“The Bond” book signing in Northgate Seattle

Wayne Pacelle (HSUS) at the Northgate Barnes & Noble

With more dogs than children, it was a typical Seattle event at the Barnes & Noble yesterday morning when Wayne Pacelle, President of the HSUS came to talk about our human responsibility towards animals — a topic included in his book The Bond: Our Kinship With Animals, Our Call to Defend Them.

The group discussion was started with a great bit of local support for St. Matthew School in the Lake City area.  Nancy Edwards, school librarian, passed out coupons to visitors that allowed part of B&N’s proceeds from a purchase of “The Bond” to go towards the school’s book fair.

River that greeter dog

Our friends from PAWS were also in attendance, and River, a big black sweetie, greeted people at the door.  As an organization, PAWS works to help our community integrate with local wildlife and serves companion animals.

Pacelle’s talk on the issues of animal welfare, and especially advocacy to prevent cruelty,  included animals from horses, chickens to laboratory animals.  The crowd was well prepared with questions, and listened with engagement.

Ruth Kildall asked a question of particular interest to Washingtonians about why the HSUS decided to forgo the state ballot initiative (I-1130) to ban chicken confinement pens and instead pursue national legislation for the improvement of conditions for all hens.  Clearly other audience members had the same questions, as ears perked up once again.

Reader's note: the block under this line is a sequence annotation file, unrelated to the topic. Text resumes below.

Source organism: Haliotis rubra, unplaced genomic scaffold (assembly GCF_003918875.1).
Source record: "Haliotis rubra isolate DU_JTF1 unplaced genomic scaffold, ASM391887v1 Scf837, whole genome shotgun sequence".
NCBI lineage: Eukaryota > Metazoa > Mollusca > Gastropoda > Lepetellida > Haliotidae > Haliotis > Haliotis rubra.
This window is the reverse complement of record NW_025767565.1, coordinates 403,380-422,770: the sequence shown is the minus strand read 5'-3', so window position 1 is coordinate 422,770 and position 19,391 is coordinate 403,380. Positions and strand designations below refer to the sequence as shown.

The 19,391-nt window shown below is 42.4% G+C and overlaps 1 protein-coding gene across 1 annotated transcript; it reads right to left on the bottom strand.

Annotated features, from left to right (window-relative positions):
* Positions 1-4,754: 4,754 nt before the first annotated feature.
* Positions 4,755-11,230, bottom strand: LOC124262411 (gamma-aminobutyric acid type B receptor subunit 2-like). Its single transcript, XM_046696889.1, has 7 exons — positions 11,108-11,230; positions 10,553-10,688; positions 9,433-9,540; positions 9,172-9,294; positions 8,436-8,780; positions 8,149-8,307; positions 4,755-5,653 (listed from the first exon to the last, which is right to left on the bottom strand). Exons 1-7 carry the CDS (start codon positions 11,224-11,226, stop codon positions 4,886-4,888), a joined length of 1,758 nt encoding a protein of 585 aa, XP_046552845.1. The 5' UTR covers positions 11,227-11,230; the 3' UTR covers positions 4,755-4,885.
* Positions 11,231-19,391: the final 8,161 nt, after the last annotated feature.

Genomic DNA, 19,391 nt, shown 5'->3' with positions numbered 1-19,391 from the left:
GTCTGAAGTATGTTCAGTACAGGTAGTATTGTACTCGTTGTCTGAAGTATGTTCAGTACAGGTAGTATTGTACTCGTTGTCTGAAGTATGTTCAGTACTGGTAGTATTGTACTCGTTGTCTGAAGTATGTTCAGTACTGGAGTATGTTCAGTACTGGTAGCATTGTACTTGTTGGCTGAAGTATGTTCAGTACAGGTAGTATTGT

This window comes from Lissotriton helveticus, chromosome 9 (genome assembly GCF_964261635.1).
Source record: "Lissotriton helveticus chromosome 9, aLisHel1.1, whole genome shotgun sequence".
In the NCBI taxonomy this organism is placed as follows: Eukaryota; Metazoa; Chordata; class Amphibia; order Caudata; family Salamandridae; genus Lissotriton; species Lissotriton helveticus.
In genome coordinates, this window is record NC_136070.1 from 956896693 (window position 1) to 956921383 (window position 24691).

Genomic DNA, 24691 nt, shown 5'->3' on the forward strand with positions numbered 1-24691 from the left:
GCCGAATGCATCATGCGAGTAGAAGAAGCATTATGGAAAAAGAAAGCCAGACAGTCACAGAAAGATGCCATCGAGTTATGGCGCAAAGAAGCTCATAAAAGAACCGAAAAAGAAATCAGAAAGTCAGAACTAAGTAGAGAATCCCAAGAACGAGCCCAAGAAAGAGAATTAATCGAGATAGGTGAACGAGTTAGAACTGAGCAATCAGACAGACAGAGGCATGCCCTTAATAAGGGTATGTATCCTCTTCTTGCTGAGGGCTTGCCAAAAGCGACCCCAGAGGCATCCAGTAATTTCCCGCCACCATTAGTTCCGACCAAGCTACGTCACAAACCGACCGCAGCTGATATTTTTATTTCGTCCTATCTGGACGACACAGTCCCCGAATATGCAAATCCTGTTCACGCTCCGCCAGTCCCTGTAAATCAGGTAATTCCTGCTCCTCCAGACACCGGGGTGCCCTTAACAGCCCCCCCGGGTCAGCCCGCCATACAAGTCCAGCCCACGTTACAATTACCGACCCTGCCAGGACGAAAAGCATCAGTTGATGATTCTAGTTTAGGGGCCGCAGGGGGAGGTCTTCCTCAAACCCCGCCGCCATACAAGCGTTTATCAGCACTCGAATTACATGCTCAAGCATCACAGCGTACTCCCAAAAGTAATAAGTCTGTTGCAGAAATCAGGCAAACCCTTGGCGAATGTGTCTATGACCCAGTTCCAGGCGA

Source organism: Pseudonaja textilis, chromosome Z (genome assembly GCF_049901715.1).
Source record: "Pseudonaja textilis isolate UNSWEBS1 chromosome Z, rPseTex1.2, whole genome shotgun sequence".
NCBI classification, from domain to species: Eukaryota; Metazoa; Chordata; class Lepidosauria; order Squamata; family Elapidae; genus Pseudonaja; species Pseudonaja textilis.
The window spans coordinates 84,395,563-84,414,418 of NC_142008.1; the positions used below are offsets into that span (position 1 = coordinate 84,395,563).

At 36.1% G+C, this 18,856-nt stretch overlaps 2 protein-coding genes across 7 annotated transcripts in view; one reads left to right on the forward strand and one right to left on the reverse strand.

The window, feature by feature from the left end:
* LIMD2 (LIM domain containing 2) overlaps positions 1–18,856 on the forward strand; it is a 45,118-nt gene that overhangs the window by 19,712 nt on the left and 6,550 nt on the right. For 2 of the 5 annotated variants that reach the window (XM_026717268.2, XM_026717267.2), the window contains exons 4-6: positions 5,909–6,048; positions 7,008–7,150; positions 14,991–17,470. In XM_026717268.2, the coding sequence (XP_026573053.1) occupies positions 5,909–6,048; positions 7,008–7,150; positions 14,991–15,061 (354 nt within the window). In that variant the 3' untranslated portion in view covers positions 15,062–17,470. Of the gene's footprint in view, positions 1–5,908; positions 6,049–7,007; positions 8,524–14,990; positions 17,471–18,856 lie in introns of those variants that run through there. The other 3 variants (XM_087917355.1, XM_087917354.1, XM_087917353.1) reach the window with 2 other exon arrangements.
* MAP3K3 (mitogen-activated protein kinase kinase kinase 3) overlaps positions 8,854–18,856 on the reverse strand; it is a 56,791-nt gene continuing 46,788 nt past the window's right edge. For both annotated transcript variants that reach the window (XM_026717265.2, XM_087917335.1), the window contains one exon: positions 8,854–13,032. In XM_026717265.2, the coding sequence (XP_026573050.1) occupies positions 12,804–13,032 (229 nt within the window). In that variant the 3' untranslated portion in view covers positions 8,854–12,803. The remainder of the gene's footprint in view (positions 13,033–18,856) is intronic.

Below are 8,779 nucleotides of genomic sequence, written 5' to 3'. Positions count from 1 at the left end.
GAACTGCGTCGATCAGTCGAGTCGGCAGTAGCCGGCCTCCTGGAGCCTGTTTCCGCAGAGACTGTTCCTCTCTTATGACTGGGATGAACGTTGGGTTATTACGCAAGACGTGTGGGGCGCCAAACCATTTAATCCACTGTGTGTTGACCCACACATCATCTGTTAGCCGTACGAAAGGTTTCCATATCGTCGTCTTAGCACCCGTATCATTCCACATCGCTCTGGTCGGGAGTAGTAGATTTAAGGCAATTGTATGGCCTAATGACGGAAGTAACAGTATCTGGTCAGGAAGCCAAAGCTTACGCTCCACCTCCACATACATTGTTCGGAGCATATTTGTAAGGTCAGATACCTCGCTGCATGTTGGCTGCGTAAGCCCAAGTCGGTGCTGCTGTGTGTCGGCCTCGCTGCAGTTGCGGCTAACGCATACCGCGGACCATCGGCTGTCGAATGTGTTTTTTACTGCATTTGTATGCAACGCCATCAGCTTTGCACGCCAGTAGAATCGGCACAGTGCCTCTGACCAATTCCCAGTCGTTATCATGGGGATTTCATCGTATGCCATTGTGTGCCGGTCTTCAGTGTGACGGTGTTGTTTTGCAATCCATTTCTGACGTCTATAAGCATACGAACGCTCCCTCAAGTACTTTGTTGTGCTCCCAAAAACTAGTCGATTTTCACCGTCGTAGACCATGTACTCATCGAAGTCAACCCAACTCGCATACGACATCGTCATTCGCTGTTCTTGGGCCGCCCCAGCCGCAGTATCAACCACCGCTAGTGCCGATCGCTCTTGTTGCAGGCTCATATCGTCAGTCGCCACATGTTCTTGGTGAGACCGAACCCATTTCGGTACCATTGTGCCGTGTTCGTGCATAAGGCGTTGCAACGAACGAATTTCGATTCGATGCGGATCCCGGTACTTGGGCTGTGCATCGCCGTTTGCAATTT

Local Seattle activists Claudine Erlandson and Ruth Kildall at “The Bond” book signing.

Pacelle’s reasoning was one of resources, and he explained that the HSUS and local constituents could help the majority of hens in the US by pursuing national legislation rather than state initiative.  A state initiative would have required considerable resources beyond the successful signature gathering.  Furthermore, such initiatives would only be an option for advocates in states where the ballot initiative method is allowed to circumvent the state legislature.   The grim outcome of a patchwork of state laws to protect chickens could mean that the majority of US chickens would reside in states with no protection laws, Pacelle explained.

Wayne Pacelle explaining Meatless Mondays

Pacelle also encouraged us to choose Meatless Mondays to reduce the amount of meat we eat as a society.  “Meatless Monday saves the lives of 1.5 billion animals a year.” explained Pacelle.

In the company of friends, this book signing was a reminder that our goals to prevent cruelty to animals are shared by so many people right here in my own backyard of North Seattle.

An AHELP hospice dog, waiting for the book signing, sticks his tongue out at me.

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